Dressage Saddles – The Distinguishing Characteristics

Dressage Saddles – The Distinguishing Characteristics

English saddles differ among themselves in several distinct ways. Primarily, the differences lay in the seat location and the flap shape and flap length. In disciplines like jumping where the rider needs shorter stirrups for extra support, the flap is more forward and shorter to accommodate the bend of the knee. For the same reason, the seat is positioned further back so that the rider is not pushed ahead of the saddle when jumping a fence. Additionally, padding in the seat and knee rolls of a saddle will assist the hunt seat rider, but is not necessary in other English saddles.

Within the discipline of Dressage, the rider sits more upright and with a longer stirrup length than a hunt seat rider because Dressage riders do not jump obstacles. Therefore, the saddle flap is longer and straighter down behind the horse’s shoulder than a hunt saddle. The seat is closer to the horse’s withers which helps keep the rider’s center of gravity in the proper place. The pommel is a bit higher and the deepest point of the seat is more forward as it allows for a longer leg position.

The seat is usually much deeper in a Dressage saddle than a jumping saddle, and allows the rider to comfortably sit up in the saddle yet in a relaxed position to influence the horse. The padding of the panels is usually less than in a hunt saddle to permit a closer feel to the horse. It often has a wider bearing surface than a jumping saddle as well.

Some designs feature more padding in front of the knee, much more than in a jumping saddle, said to assist the rider in keeping the knee down and thigh back. However, there is usually little padding behind the calf, as the rider needs to be able to freely move the lower leg around to give aids to the horse.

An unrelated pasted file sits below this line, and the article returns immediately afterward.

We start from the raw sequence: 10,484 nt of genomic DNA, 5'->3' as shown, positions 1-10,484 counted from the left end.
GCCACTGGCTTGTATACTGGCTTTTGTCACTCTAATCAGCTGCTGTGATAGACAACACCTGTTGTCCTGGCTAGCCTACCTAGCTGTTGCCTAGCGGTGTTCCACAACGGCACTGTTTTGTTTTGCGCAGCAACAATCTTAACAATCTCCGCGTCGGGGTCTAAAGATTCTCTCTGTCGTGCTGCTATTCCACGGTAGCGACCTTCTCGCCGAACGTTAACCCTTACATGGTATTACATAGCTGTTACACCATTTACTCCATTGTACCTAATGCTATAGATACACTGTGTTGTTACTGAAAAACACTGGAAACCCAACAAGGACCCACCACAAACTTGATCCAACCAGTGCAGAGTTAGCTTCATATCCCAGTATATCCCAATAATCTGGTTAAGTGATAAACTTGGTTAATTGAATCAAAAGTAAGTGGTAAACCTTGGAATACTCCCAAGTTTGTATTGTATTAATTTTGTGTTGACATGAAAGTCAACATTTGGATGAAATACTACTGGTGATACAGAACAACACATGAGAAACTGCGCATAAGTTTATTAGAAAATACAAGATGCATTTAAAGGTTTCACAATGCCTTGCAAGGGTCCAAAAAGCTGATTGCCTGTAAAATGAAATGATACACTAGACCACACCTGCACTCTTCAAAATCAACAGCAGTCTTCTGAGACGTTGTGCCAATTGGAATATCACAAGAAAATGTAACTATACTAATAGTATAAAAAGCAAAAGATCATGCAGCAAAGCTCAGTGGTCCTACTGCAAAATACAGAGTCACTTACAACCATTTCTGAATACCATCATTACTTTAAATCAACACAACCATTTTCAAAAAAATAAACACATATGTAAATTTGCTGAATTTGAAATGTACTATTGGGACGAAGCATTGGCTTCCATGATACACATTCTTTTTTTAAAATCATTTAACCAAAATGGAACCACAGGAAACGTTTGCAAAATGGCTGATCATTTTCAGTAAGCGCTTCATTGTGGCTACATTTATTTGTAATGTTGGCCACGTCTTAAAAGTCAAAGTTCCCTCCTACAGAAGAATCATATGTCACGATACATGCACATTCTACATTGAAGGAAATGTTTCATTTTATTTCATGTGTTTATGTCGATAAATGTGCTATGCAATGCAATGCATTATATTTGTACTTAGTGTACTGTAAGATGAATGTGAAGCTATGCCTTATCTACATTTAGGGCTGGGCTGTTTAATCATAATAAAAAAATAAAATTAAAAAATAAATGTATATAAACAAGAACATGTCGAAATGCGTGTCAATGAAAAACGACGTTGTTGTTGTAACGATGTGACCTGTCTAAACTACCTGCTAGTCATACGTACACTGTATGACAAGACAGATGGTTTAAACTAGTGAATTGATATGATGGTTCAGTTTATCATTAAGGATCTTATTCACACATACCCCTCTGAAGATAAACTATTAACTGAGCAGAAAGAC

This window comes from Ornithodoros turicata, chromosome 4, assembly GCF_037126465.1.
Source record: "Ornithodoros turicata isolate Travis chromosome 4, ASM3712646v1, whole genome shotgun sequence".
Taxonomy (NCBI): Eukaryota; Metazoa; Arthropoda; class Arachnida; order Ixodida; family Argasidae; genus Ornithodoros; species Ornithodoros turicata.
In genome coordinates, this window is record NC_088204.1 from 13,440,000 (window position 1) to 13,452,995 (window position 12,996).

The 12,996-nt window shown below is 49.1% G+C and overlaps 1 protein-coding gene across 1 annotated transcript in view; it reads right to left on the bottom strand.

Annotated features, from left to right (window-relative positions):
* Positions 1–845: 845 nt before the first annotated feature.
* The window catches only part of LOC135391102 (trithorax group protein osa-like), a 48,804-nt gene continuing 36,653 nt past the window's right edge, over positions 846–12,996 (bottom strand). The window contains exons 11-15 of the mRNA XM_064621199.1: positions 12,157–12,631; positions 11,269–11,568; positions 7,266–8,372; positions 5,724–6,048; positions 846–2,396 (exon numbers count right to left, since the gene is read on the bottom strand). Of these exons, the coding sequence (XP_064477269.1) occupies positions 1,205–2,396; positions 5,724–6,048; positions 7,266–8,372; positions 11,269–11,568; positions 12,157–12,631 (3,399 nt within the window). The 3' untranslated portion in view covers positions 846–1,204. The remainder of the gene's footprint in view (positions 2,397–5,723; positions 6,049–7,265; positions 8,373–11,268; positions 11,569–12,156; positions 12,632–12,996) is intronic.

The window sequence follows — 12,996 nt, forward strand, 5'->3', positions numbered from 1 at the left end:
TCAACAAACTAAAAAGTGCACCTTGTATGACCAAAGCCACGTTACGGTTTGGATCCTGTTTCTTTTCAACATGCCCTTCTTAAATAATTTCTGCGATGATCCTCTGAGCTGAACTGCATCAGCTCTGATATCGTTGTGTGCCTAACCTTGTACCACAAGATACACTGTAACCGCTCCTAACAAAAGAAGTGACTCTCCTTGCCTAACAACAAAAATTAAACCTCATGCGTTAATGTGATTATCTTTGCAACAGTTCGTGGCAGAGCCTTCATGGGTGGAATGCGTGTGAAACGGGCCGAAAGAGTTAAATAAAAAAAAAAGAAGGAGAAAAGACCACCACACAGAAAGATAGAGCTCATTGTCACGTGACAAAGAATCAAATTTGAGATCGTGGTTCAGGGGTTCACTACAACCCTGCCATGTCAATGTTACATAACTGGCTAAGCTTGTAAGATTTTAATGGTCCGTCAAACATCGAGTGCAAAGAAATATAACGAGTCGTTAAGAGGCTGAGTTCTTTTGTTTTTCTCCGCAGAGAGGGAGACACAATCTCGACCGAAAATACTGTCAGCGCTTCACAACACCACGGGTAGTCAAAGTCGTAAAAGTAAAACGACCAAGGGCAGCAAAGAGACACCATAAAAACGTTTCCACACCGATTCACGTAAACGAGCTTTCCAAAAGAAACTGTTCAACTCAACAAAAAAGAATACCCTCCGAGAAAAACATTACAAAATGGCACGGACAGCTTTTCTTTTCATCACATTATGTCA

The billets of most dressage saddles are very long, to allow the girth to be buckled near the horse’s elbow rather than underneath the rider’s leg (which would get in the way of giving effective leg aids).

It is important that your saddle fit both you and your horse. When you decide to select a Dressage saddle be sure you measure your horse from his hoof to his withers and then from his withers to his croup. You will need these measurements when you select your saddle to be sure it fits. However, if you ride more than one horse, it is not that practical to buy a different saddle for each one! You can try gel pads that will conform to your horse’s shape to help your one saddle fit. Try to fit the saddle such that there is sufficient room between the gullet and the horse’s withers and spaced over the spine evenly.

You should also sit in several Dressage saddles to find one that is most comfortable for you. Most often you can visit tack shops and sit in the Dressage saddle you may buy while it is on a saddle stand. Brands and styles vary, so become familiar with them all before spending a lot of money!

Source by Lisa Blackstone

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